Pernille Bendixen of the anti-immigration Danish People's Party (DF) was asked how the country's right-wing government would be able to keep its pledge of helping more refugees in areas bordering conflict zones, while at the same time reducing foreign aid.
"We will have to take it from the gross domestic product [GDP], I think," she told talk radio station Radio24Syv on Monday.
"It has been suggested before that you should cut down on the gross domestic product, or some other technical thing in that context, so that the saving is offset. At least that's what I've heard," she added.
After a bemused radio host asked her if she actually knew the meaning of GDP, Bendixen said: "Yes, but there is something or other in the gross domestic product that is too high. What that is, I simply cannot remember. Like I'm telling you: It's a technical thing that others are talking about."
In an interview on Tuesday, she admitted that her comments had been "nonsense" and claimed that what she had really been trying to say was that Denmark should lower its spending on foreign aid to 0.7 percent of GDP rather than the current 0.87 percent.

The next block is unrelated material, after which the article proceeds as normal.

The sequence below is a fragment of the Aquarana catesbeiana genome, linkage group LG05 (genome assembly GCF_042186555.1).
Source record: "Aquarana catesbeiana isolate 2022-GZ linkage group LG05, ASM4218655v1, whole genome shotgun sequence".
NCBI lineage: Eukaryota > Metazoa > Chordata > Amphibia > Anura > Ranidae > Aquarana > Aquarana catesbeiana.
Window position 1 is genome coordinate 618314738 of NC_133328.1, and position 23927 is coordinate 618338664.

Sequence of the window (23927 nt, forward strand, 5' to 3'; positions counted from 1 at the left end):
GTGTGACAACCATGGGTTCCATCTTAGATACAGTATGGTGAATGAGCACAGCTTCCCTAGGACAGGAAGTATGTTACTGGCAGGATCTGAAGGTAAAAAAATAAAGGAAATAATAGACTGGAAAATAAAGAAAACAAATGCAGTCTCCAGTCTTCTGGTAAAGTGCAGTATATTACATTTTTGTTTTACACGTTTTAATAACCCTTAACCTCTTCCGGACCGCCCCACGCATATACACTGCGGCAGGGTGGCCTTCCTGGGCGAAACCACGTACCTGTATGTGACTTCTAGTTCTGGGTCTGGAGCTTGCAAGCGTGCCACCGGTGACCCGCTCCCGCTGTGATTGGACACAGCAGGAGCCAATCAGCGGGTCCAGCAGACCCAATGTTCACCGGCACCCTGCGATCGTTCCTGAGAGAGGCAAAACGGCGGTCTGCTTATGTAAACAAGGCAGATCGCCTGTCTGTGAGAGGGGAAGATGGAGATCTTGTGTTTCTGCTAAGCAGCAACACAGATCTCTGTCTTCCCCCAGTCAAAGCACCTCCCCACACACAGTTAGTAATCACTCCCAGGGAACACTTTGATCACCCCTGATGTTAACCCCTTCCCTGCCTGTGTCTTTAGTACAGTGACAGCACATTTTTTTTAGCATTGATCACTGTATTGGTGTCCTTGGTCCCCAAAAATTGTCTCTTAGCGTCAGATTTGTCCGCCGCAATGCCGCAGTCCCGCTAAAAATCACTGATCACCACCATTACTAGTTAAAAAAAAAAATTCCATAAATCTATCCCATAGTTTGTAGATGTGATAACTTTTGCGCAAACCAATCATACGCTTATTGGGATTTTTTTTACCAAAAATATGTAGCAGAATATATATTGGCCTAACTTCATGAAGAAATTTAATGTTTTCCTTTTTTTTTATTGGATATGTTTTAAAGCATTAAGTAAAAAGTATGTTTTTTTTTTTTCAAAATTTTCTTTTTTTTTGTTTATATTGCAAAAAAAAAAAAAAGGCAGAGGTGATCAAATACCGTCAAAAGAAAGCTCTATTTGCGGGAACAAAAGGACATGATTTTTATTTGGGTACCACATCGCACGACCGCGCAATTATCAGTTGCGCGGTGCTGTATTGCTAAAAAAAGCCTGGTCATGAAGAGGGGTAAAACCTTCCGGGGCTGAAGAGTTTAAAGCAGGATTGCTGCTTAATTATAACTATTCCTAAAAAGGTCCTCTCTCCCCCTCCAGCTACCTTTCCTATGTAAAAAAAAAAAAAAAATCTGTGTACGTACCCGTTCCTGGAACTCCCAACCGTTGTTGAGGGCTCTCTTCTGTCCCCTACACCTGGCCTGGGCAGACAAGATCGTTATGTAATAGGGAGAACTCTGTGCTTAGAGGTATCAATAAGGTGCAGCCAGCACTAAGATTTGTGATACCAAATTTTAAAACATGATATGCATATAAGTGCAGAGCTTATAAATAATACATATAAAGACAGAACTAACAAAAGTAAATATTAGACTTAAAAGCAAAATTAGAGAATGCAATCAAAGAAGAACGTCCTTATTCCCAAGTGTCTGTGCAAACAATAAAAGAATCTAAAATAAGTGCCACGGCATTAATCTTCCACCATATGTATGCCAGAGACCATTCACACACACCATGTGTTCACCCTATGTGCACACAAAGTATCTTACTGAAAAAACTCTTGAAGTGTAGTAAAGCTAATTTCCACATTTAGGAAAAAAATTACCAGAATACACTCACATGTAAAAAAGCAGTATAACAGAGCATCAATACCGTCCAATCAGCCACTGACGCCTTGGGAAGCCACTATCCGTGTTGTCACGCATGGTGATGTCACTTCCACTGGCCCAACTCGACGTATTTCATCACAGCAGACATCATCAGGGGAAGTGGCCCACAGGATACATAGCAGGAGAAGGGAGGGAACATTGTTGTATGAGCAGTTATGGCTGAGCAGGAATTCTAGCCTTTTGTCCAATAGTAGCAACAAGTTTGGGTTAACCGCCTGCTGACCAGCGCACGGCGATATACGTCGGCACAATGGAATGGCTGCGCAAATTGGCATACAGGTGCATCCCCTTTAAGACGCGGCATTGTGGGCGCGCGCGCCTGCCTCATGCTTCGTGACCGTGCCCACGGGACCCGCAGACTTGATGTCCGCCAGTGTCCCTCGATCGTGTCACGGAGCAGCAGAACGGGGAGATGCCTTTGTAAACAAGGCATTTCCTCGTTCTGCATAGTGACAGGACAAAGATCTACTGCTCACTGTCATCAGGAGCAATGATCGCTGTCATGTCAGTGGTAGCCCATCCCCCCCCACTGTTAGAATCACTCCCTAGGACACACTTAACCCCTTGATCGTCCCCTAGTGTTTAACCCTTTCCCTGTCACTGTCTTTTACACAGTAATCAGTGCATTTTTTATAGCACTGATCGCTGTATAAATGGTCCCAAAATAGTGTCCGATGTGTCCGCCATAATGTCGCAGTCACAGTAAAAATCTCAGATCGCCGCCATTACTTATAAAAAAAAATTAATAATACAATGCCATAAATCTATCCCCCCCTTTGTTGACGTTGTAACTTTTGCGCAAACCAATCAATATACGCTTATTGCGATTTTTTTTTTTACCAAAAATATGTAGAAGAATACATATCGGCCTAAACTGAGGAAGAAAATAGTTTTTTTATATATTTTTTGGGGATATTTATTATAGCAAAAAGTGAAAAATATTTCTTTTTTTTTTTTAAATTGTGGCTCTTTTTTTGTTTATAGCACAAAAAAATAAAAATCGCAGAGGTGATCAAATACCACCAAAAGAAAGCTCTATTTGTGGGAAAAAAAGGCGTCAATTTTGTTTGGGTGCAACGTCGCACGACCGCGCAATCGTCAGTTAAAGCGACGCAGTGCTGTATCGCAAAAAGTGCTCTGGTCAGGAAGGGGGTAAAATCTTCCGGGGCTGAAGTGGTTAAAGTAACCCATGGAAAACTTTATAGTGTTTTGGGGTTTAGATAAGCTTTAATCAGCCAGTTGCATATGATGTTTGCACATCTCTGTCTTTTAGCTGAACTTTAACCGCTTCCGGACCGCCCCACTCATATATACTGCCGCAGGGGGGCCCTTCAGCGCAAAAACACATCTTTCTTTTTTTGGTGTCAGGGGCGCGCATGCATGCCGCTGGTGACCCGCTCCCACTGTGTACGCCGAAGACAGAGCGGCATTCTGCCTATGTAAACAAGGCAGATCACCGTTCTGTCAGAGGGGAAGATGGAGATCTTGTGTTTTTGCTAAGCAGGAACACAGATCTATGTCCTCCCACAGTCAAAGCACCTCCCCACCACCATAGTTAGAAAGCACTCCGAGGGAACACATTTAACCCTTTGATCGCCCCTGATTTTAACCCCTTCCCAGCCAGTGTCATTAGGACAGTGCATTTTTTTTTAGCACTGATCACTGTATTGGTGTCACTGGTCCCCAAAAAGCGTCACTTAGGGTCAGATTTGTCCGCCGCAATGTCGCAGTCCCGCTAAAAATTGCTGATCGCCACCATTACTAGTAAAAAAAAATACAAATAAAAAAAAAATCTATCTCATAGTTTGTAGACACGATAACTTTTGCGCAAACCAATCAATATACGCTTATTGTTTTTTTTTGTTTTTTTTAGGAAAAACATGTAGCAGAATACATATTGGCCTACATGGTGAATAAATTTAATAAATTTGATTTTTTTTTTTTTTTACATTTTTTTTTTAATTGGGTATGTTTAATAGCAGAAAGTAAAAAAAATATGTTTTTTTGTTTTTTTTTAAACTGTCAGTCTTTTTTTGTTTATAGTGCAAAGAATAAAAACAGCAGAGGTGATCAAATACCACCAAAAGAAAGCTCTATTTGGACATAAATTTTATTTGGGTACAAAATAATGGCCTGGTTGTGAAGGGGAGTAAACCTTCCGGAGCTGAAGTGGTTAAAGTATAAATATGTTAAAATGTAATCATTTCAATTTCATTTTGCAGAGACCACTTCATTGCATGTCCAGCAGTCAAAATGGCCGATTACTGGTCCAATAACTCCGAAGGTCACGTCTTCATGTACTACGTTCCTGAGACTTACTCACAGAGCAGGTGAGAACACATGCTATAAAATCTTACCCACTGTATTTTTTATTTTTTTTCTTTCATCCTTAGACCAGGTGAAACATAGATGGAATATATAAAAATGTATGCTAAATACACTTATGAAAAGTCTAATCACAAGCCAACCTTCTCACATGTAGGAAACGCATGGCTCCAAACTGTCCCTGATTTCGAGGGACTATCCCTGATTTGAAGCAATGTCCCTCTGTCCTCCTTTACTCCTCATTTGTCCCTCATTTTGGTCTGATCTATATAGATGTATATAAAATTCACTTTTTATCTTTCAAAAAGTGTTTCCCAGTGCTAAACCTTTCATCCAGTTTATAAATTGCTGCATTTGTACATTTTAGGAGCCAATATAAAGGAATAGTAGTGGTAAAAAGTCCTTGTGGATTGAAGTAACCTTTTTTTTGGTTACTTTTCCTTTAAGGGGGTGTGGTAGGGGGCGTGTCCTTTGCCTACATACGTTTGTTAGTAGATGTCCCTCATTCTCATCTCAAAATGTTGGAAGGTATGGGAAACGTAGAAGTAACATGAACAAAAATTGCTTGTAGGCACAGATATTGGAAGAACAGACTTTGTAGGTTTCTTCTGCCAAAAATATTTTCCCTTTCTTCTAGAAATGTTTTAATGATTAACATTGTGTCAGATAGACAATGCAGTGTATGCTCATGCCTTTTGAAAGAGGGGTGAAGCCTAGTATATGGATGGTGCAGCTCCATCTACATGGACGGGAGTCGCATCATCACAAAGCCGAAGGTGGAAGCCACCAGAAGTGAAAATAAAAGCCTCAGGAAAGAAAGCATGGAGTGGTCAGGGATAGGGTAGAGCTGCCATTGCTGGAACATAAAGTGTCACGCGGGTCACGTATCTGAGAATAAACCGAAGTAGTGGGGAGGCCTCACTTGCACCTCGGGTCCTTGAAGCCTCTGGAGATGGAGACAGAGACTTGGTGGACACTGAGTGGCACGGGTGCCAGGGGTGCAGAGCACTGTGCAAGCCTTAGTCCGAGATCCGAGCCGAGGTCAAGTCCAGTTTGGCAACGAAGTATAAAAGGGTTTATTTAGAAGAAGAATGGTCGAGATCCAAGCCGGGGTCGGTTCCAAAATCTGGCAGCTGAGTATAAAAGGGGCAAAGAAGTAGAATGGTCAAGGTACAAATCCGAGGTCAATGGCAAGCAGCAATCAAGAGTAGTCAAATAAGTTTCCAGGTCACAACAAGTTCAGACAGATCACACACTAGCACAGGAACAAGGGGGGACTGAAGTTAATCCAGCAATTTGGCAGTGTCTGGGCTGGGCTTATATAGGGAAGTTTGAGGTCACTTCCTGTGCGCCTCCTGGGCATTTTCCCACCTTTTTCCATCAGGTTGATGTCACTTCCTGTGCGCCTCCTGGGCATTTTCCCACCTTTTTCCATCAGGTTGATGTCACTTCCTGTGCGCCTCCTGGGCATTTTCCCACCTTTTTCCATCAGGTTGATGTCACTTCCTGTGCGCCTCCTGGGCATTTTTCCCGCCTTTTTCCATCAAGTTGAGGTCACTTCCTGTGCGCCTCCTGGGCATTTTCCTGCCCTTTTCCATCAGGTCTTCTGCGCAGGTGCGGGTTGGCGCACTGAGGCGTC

She also cautioned that requiring politicians to know what GDP was could discourage people from her "educational background" to run for office.
"They see this and think okay, you have to be a walking encyclopedia," she told Jyllands-Posten.
Bendixen, a childminder, was elected to parliament in June's election, in which DF went from 22 to 37 seats and became the biggest party in the right-wing bloc.
As a one-party government, the ruling Venstre party needs DF's support to pass legislation and has placed controversial adverts in Lebanese newspapers to discourage refugees from seeking asylum in the country.
However, in a sign of possible growing frictions between the two parties, DF spokesman Søren Espersen threatened on Monday to topple the government if it goes along with a planned 'national compromise' on immigration policies.
Police say that between September 6 and 21 at least 12,400 migrants entered the country, but the vast majority have been headed for Sweden and Finland, which are seen as having more generous asylum rules.